Prepare don’t panic

Prepare don’t panic

The images of horses unable to escape fires around the country devastated all of us last year, and this summer, the threat of wildfires continues to grow. Last month, New Mexico clocked several fires, portending a rough summer. Around the country, threats of flooding, fire, tornados, and heavy lightning storms are keeping all of us on our toes. Do your herd and yourself a favor by being prepared for any disaster, not only fire.

Last month, the Northern New Mexico Horsemen’s Association sponsored a critical Zoom monthly meeting that addressed preparation in times of emergency. Cheryl Nigg and Kit Weidner, active members of the Pecos Chapter of Back Country Horsemen and the East Mountain Emergency Response Team (CERT), said being prepared by having a comprehensive and well-thought-out plan can be the difference between life and death for your horses. Worsening wildfire conditions can mean you and your animals may need to evacuate with limited notification.


By spending some valuable time preparing to ensure a safe evacuation, you can tame the anxiety. Disasters often arrive with little warning. The tendency to panic is natural, but you can prepare rather than panic by reviewing an outline for your own plan below.

Prepare an evacuation plan for your horse (s)

  • Ensure your trailer is ready to go by checking spare tires, fire extinguishers, and lights;
  • If there is a threat, be sure to keep your vehicle’s gas tank full;
  • Store extra sacks of feed and containers of water in case evacuation orders are issued;
  • Customize a disaster kit for your equines, including equine meds, basic grooming tools, extra halters, and leads, wraps, first-aid antiseptic and store in a waterproof container;
  • Put ID tags on horse halters or microchip your horse;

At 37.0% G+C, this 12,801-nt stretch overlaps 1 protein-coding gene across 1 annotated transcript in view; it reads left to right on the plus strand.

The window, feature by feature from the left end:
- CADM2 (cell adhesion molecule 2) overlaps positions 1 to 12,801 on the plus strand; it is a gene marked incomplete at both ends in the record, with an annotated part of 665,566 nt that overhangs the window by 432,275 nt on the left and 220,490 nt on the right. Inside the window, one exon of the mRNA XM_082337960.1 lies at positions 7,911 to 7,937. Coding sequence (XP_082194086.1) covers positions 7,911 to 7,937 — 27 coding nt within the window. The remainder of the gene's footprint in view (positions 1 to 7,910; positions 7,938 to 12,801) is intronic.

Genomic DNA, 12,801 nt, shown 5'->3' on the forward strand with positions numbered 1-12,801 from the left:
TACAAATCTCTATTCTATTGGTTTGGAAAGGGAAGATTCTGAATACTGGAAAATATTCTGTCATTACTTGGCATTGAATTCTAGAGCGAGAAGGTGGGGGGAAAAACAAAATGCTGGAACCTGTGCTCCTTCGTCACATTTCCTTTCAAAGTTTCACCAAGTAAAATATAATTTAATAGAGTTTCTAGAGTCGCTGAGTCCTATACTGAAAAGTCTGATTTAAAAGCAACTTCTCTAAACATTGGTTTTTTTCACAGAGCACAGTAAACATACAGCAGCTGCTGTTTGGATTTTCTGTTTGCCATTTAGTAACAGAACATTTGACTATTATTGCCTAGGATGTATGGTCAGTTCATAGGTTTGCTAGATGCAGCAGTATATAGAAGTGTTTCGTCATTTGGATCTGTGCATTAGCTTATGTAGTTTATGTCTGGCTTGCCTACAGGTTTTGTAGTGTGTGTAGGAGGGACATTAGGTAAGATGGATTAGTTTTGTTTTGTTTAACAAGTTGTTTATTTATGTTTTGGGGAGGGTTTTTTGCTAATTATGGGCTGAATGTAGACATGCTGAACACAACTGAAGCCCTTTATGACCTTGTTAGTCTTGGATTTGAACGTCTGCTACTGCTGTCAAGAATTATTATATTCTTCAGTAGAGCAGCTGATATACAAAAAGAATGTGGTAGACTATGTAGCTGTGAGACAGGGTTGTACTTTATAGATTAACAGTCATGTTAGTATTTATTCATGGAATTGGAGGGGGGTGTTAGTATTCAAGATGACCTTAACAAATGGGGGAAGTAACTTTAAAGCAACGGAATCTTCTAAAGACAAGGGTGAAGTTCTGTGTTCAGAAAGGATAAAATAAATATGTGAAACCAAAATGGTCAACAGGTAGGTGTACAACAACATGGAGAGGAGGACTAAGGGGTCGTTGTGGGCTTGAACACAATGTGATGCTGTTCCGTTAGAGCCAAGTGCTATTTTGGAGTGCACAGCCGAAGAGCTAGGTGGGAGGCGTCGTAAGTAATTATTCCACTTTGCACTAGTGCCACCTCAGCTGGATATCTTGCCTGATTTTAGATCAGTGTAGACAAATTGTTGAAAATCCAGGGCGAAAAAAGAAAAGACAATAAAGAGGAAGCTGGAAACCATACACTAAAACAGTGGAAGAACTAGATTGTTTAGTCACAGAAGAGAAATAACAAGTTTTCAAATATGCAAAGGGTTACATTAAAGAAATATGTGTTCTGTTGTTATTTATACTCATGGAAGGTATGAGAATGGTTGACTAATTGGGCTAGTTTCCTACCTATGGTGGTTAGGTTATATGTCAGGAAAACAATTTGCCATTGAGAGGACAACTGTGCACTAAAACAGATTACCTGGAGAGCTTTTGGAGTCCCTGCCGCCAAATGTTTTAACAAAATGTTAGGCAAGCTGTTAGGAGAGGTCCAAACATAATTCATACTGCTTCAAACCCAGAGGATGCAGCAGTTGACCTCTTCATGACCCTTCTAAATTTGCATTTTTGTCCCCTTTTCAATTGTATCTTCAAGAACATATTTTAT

• Collect key documents (horse photos and proof of ownership, insurance information, special medical care requirements);
  • Put ID tags on halters or microchip your horse.

Be prepared yourself

  • Keep your flashlights and phones charged and have extra batteries;
  • Pack eyeglasses, prescriptions, knife, change of clothes, raincoat, extra boots or shoes, gloves; water, food;
  • Keep a checklist of what you will need to take and where items on the list are located in your house or barn;
  • Identify routes to your designated “safe place” – a friend or family member who can secure your equines safely (15-20 miles away is a minimum distance)
  • Plan your route(s) from home to your chosen safe place.

Practice evacuation protocols with your horse

  • Load them in your trailer(s) or practice with a friend’s trailer;
  • Drape a bandana or kerchief from a halter over their eyes and lead them around
  • Plan what you need if you are away from your property for three to seven days;
  • Practice at night, when many evacuations occur.

Orders to Evacuate

  • Listen to media for updates about closed or dangerous locations to avoid;
  • Confine animals to stalls, small paddocks, or even in trailers to avoid a delayed departure;
  • Grab your equine disaster kit;
  • Load feed/hay and containers of water into truck or trailer;
  • Evacuate early to avoid smoke, closed roads, and emergency vehicles;
  • Never turn animals loose – they will run from fire but will return home;
  • Once in a safe location, contact your family or emergency contacts;
  • Write phone numbers, directions, and evacuation information on paper because cell service may be spotty;
  • Plan on a single evacuation trip

Safely return home

  • Keep animals off-site until the emergency is declared over;
  • Be aware of lingering smoke, loose animals, downed power lines, contaminated water;
  • Ensure you have secure fencing, corrals or stalls, available water, and feed/hay when you return.

Stay safe, stay horsey, stay prepared!